A traditional preparation of absinthe

Picture yourself at the end of the nineteenth century in France. The Bohemian movement is in full swing. Revolutions in art and literature are brewing, technology is advancing rapidly, and more and more people are putting their creative efforts into the expansion of culture. You walk into a Paris café and see someone sitting at a corner table, scribbling or sketching madly, eyes fiery with enthusiasm. More than likely you see on the same table a glass containing a cloudy liquid—absinthe, the legendary “green muse” to which many artists of the day attribute their creative insights.

Absinthe is among the most popular drinks around this time—not only in France but across Europe and even in the United States. But it is more than just a tasty alcoholic beverage: it’s a ritual. To prepare your absinthe in the traditional way, you begin by pouring about an ounce of the greenish liquid into a glass. On top of the glass you place a flat, slotted spoon on which a single sugar cube rests. You drip cold water over the sugar cube—slowly enough that it dissolves by the time your glass is full. As the water mixes with the clear liquid it turns cloudy—an effect called louching, caused by the oils in the absinthe. Finally, you stir the liquid with the spoon, and then drink. (A more theatrical variation on this ritual, performed by Johnny Depp’s character in the 2001 film From Hell, is to soak the sugar with absinthe first, and then set it on fire, allowing the heat to melt the sugar before you mix in the water.)


What you are drinking is a spirit made by distilling herbs. But that could describe many drinks; what makes absinthe special is the presence of a particular herb—Artemisia absinthium, commonly known as wormwood. This concoction was invented in 1792 by a French doctor named Pierre Ordinaire. While living in Switzerland, Ordinaire was trying to create a patent medicine to cure stomach ailments. He tried wormwood in one of his recipes—along with anise and a variety of other herbs—and found it very successful. Eventually the formula became commercialized, and absinthe began to shift from an over-the-counter remedy to a refreshing drink, acquiring the nickname “the Green Fairy.” Absinthe has a high alcohol content—nearly 70%—and a slightly bitter flavor. Adding water and sugar before drinking it worked wonders in improving its mass appeal.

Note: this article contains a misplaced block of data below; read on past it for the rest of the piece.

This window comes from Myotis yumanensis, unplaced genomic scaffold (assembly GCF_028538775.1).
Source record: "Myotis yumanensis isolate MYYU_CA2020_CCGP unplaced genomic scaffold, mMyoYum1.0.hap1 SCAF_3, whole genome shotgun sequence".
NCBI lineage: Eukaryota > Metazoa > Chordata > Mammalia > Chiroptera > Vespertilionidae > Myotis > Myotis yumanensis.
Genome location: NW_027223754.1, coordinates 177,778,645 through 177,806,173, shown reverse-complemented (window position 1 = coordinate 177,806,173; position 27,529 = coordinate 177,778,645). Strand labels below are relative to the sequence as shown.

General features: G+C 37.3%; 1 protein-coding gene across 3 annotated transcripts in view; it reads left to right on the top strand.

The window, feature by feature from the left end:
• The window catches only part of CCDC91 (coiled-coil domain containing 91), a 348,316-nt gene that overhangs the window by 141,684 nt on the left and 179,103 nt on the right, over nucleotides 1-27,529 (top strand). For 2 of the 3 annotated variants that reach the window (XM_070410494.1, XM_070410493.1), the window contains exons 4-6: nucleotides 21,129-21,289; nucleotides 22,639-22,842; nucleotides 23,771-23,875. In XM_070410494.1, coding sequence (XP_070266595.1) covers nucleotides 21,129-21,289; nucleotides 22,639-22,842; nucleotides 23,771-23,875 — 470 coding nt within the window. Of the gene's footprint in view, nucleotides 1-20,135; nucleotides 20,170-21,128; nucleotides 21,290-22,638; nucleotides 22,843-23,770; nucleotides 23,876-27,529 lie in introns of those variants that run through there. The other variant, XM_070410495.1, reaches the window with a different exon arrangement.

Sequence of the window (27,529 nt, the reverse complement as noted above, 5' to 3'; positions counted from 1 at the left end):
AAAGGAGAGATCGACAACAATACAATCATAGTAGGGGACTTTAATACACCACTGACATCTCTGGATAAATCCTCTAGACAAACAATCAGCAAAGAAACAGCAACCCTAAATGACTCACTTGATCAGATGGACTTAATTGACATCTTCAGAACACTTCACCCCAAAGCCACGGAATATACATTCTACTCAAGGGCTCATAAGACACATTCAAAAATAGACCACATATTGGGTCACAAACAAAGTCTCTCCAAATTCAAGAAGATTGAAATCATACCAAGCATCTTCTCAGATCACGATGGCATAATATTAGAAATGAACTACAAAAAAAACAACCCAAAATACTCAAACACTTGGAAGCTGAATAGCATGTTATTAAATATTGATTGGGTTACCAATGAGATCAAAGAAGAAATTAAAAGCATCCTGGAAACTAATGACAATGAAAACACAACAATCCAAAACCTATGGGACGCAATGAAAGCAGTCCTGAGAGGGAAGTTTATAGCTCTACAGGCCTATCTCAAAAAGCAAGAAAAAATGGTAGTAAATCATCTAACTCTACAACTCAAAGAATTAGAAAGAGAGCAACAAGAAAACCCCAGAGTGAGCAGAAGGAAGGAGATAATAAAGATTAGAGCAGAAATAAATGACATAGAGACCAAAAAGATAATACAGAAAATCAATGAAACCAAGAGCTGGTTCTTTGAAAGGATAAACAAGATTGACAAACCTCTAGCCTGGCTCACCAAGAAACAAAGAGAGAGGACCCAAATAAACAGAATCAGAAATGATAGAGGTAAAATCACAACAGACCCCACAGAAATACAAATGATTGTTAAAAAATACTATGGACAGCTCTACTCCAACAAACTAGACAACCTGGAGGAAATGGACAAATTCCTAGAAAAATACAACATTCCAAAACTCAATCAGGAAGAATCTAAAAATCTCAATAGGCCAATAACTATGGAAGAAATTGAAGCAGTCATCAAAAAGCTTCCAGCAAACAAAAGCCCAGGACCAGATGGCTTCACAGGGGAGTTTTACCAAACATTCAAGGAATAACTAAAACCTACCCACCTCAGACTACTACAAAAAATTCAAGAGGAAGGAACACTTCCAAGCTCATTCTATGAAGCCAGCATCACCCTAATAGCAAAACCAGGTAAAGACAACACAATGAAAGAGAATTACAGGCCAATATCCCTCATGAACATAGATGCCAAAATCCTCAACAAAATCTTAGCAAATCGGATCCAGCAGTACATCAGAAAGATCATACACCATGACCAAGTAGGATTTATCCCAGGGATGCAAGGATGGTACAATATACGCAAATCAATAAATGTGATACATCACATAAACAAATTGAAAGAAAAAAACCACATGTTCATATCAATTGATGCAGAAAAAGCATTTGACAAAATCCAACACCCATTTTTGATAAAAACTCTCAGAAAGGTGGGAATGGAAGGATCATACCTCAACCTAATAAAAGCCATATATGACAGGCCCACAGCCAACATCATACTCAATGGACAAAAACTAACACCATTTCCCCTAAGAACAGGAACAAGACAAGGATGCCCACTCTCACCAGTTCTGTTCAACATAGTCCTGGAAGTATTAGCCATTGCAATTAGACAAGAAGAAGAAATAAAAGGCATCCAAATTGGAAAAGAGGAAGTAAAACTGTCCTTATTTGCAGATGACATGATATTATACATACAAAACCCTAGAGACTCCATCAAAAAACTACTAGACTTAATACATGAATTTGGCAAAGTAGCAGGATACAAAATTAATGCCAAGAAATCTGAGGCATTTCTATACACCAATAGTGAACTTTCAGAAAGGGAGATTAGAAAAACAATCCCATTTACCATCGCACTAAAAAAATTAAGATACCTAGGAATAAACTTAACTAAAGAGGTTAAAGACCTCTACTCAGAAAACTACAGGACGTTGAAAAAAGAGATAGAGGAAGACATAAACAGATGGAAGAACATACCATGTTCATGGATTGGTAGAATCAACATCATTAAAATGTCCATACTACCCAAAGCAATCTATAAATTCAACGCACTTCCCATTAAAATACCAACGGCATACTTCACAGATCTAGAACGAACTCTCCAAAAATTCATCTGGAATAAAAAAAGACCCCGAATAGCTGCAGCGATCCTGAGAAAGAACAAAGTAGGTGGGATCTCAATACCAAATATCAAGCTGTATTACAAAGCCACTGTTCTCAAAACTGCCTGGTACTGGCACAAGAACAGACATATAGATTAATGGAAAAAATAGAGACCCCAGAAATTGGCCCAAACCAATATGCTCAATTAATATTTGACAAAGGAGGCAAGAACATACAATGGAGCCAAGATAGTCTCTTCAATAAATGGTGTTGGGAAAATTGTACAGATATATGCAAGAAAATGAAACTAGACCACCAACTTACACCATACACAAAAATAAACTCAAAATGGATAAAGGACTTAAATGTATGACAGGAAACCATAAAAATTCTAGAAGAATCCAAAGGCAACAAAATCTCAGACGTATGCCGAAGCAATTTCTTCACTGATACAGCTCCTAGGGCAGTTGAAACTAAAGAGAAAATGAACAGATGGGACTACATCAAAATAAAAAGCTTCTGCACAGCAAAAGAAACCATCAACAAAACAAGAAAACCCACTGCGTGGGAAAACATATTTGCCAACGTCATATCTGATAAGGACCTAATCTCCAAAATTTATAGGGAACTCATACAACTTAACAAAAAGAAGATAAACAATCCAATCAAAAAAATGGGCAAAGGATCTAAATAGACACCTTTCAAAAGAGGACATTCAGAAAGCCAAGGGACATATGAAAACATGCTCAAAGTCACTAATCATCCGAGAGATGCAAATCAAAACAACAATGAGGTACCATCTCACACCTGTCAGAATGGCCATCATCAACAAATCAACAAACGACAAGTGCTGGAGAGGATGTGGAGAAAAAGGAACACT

Unlike other alcoholic beverages, which have a sedative effect, absinthe was reputed to provide exceptional clarity of thought. Artists relied on it for inspiration and imagery. Among those who swore by absinthe were Van Gogh, Degas, Toulouse-Lautrec, Picasso, Hemingway, and Edgar Allen Poe. Oscar Wilde was a fan too, and was famously quoted as saying: “After the first glass, you see things as you wish they were. After the second, you see things as they are not. Finally you see things as they really are, and that is the most horrible thing in the world.” Behind this wry commentary, though, was a troubling implication. An increasing number of people became convinced that absinthe was not a benign stimulant but a dangerous drug. Among those who drank absinthe excessively, there were numerous reports of hallucinations, convulsions, and even insanity.